French Door Locks & Latches

There are two main types of lock that you’ll find installed in a typical pair of French doors. The most common is the classic top and bottom key operated 5 lever mortise lock, which will work in the same manner as the locks on your front door. These are rarely secure enough for many homeowners. However, as the back of your home is less exposed than the front, an attempted break-in by intruders is more likely, especially during the day. This type of lock should be supplemented by mortise rack bolts or surface mounted locking bolts. They should always be fitted at a 90-degree angle to the grain of the wood, reducing the likelihood of the wood splitting under pressure. As most French Doors are outward opening, the addition of hinge bolts is also recommended. If a standard mortise lock isn’t enough for your French doors, you might want to consider replacing it with a multi-point locking system. The second most common French door lock. This works in a similar manner to a mortise lock, but locks your door in multiple places. Of which all operate simultaneously with the turn of a single key. Generally, many homeowners find that these common locks are simply not enough for full protection, so choose to fit extra locks. These security locks will either be push-to-lock devices or locks that when engaged, will activate a bolt to secure the French doors to the door frame.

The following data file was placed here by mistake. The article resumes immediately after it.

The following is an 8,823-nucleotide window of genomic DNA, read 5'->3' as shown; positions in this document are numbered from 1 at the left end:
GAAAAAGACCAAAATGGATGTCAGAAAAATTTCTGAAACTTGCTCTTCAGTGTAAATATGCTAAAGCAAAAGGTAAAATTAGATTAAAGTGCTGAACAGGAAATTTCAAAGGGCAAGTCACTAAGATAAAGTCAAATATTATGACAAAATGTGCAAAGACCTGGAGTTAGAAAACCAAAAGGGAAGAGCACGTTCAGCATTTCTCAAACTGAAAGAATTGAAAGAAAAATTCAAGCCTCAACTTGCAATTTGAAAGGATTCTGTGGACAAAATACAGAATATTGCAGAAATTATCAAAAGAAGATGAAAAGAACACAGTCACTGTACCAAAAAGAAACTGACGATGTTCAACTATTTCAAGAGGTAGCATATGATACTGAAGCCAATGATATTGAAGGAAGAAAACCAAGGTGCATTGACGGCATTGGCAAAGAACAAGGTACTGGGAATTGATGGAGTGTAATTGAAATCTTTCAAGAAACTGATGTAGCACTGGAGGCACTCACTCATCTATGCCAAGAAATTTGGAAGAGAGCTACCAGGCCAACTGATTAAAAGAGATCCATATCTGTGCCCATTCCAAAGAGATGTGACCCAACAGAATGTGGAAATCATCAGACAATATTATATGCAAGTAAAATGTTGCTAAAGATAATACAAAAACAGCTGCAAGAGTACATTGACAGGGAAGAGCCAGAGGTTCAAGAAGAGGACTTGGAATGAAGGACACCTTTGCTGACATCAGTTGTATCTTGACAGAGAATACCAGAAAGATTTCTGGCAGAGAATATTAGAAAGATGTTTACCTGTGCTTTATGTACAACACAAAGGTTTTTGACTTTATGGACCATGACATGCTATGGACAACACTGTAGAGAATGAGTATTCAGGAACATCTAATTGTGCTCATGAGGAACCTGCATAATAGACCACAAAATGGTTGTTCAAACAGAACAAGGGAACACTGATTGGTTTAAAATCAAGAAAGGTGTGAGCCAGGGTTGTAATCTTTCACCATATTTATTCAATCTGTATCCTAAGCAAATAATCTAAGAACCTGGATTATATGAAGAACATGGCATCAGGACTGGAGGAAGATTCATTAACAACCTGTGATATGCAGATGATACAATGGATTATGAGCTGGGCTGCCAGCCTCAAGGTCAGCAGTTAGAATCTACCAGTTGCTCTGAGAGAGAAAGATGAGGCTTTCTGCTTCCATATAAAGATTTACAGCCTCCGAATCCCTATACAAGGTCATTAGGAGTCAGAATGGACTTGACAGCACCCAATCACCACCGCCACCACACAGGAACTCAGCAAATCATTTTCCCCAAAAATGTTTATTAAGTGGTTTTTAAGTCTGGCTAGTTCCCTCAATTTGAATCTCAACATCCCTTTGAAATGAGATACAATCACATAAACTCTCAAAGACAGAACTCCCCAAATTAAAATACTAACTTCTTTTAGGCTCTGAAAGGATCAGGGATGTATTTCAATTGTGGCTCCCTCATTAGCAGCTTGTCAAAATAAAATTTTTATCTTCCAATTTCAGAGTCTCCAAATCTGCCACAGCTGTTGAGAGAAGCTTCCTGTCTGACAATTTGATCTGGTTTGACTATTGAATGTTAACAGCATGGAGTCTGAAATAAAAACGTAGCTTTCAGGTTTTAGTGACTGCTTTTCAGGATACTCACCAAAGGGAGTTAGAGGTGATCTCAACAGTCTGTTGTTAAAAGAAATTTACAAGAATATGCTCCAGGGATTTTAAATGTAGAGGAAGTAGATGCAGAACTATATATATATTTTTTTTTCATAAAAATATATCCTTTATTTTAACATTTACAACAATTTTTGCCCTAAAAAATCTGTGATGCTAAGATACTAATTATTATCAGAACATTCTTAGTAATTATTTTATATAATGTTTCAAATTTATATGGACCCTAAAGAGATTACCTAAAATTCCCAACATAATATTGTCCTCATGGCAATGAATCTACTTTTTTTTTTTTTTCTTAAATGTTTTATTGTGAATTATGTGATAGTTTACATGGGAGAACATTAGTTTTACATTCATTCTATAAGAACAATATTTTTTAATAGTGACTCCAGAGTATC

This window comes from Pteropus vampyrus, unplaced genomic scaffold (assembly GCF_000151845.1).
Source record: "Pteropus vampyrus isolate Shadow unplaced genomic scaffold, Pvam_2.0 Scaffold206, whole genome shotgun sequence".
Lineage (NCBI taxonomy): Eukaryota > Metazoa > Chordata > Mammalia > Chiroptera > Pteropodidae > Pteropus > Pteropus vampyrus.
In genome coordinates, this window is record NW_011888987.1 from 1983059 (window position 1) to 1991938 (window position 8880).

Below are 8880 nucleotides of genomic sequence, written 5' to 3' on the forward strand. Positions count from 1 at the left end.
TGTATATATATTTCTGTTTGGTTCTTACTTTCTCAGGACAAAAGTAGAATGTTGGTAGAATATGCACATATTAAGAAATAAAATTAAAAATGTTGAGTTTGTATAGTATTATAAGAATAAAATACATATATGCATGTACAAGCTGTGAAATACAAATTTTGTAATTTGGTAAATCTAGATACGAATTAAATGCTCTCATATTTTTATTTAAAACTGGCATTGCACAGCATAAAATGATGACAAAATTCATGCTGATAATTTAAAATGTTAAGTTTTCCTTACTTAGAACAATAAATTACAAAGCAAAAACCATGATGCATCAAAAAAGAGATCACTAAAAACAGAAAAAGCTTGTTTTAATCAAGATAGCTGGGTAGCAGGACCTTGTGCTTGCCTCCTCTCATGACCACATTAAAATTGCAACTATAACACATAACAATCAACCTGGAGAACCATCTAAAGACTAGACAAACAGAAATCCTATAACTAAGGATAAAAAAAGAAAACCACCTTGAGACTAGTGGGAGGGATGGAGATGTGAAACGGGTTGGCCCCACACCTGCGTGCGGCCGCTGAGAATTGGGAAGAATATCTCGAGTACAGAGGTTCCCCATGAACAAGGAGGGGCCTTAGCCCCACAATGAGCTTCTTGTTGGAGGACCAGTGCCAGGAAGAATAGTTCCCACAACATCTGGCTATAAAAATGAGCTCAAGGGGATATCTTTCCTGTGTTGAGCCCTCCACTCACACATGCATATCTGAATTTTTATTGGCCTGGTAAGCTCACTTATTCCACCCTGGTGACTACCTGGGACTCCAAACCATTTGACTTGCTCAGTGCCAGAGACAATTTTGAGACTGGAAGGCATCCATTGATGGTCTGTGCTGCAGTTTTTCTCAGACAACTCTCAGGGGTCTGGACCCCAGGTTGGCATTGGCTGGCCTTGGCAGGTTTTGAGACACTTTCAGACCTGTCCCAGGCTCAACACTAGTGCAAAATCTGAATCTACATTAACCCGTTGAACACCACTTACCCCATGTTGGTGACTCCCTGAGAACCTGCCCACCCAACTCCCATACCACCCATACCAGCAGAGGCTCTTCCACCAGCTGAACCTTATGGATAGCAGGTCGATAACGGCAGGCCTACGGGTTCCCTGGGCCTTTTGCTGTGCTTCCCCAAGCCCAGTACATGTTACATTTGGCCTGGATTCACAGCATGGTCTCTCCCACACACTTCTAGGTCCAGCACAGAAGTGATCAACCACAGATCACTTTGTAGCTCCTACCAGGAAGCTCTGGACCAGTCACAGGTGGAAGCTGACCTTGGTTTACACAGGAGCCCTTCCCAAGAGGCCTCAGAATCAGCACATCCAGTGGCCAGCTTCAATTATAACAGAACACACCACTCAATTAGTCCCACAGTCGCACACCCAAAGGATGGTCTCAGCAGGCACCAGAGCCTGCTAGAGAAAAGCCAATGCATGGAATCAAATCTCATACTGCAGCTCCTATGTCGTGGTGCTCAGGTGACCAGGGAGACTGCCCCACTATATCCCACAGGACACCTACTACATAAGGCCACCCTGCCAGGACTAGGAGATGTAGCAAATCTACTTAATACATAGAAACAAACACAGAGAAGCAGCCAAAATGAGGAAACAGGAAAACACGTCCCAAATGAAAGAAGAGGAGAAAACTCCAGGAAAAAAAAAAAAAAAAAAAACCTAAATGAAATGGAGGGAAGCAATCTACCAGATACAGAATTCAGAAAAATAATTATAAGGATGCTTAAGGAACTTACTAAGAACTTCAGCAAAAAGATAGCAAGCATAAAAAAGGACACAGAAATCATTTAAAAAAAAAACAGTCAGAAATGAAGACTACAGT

French Door Alarms